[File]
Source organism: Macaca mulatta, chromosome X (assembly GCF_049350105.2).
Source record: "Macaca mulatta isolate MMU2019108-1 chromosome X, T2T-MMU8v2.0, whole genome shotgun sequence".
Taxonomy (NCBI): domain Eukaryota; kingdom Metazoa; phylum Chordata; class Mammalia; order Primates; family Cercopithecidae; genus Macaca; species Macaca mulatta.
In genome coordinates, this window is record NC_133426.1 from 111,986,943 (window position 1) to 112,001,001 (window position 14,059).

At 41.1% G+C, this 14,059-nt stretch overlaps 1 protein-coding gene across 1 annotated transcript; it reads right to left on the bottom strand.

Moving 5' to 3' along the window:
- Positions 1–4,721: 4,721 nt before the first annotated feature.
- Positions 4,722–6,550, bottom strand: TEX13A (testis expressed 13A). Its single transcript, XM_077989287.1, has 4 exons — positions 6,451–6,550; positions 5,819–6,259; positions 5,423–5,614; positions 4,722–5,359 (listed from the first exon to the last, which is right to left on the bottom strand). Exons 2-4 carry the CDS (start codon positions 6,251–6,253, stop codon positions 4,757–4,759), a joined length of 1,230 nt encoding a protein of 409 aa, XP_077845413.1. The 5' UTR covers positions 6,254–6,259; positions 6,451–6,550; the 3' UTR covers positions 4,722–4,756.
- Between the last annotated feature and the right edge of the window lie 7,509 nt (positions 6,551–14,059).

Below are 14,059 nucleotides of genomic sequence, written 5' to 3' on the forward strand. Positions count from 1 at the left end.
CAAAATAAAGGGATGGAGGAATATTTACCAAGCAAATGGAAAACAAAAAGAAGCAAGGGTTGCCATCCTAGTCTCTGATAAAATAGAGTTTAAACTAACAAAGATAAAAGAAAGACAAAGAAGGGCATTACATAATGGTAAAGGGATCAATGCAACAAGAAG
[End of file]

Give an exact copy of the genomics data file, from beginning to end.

Source organism: Macaca mulatta, chromosome X (assembly GCF_049350105.2).
Source record: "Macaca mulatta isolate MMU2019108-1 chromosome X, T2T-MMU8v2.0, whole genome shotgun sequence".
Taxonomy (NCBI): domain Eukaryota; kingdom Metazoa; phylum Chordata; class Mammalia; order Primates; family Cercopithecidae; genus Macaca; species Macaca mulatta.
In genome coordinates, this window is record NC_133426.1 from 111,986,943 (window position 1) to 112,001,001 (window position 14,059).

At 41.1% G+C, this 14,059-nt stretch overlaps 1 protein-coding gene across 1 annotated transcript; it reads right to left on the bottom strand.

Moving 5' to 3' along the window:
- Positions 1–4,721: 4,721 nt before the first annotated feature.
- Positions 4,722–6,550, bottom strand: TEX13A (testis expressed 13A). Its single transcript, XM_077989287.1, has 4 exons — positions 6,451–6,550; positions 5,819–6,259; positions 5,423–5,614; positions 4,722–5,359 (listed from the first exon to the last, which is right to left on the bottom strand). Exons 2-4 carry the CDS (start codon positions 6,251–6,253, stop codon positions 4,757–4,759), a joined length of 1,230 nt encoding a protein of 409 aa, XP_077845413.1. The 5' UTR covers positions 6,254–6,259; positions 6,451–6,550; the 3' UTR covers positions 4,722–4,756.
- Between the last annotated feature and the right edge of the window lie 7,509 nt (positions 6,551–14,059).

Below are 14,059 nucleotides of genomic sequence, written 5' to 3' on the forward strand. Positions count from 1 at the left end.
CAAAATAAAGGGATGGAGGAATATTTACCAAGCAAATGGAAAACAAAAAGAAGCAAGGGTTGCCATCCTAGTCTCTGATAAAATAGAGTTTAAACTAACAAAGATAAAAGAAAGACAAAGAAGGGCATTACATAATGGTAAAGGGATCAATGCAACAAGAAG